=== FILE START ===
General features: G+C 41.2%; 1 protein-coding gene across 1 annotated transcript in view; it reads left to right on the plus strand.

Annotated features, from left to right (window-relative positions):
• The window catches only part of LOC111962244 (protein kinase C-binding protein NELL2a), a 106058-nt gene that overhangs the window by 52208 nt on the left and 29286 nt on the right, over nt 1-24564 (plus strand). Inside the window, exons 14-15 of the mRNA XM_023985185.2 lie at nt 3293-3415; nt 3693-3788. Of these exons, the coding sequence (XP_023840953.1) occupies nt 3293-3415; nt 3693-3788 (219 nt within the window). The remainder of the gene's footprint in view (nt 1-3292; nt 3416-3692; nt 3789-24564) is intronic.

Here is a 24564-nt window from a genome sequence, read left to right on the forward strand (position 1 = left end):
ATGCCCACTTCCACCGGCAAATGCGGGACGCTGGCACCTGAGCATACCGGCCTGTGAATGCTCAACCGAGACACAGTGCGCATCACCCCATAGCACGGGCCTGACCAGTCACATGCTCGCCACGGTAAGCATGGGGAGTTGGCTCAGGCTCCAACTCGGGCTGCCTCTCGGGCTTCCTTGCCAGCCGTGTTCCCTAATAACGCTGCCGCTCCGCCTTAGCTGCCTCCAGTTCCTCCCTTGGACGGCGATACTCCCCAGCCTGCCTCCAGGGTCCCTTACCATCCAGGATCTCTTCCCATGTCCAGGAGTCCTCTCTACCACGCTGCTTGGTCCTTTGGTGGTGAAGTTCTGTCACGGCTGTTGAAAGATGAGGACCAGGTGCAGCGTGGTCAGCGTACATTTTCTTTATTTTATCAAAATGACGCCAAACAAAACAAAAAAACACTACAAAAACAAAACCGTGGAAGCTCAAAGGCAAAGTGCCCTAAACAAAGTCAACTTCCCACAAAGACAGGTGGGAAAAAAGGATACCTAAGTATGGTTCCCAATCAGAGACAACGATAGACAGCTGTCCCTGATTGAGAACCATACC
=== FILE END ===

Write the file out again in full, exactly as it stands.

General features: G+C 41.2%; 1 protein-coding gene across 1 annotated transcript in view; it reads left to right on the plus strand.

Annotated features, from left to right (window-relative positions):
• The window catches only part of LOC111962244 (protein kinase C-binding protein NELL2a), a 106058-nt gene that overhangs the window by 52208 nt on the left and 29286 nt on the right, over nt 1-24564 (plus strand). Inside the window, exons 14-15 of the mRNA XM_023985185.2 lie at nt 3293-3415; nt 3693-3788. Of these exons, the coding sequence (XP_023840953.1) occupies nt 3293-3415; nt 3693-3788 (219 nt within the window). The remainder of the gene's footprint in view (nt 1-3292; nt 3416-3692; nt 3789-24564) is intronic.

Here is a 24564-nt window from a genome sequence, read left to right on the forward strand (position 1 = left end):
ATGCCCACTTCCACCGGCAAATGCGGGACGCTGGCACCTGAGCATACCGGCCTGTGAATGCTCAACCGAGACACAGTGCGCATCACCCCATAGCACGGGCCTGACCAGTCACATGCTCGCCACGGTAAGCATGGGGAGTTGGCTCAGGCTCCAACTCGGGCTGCCTCTCGGGCTTCCTTGCCAGCCGTGTTCCCTAATAACGCTGCCGCTCCGCCTTAGCTGCCTCCAGTTCCTCCCTTGGACGGCGATACTCCCCAGCCTGCCTCCAGGGTCCCTTACCATCCAGGATCTCTTCCCATGTCCAGGAGTCCTCTCTACCACGCTGCTTGGTCCTTTGGTGGTGAAGTTCTGTCACGGCTGTTGAAAGATGAGGACCAGGTGCAGCGTGGTCAGCGTACATTTTCTTTATTTTATCAAAATGACGCCAAACAAAACAAAAAAACACTACAAAAACAAAACCGTGGAAGCTCAAAGGCAAAGTGCCCTAAACAAAGTCAACTTCCCACAAAGACAGGTGGGAAAAAAGGATACCTAAGTATGGTTCCCAATCAGAGACAACGATAGACAGCTGTCCCTGATTGAGAACCATACC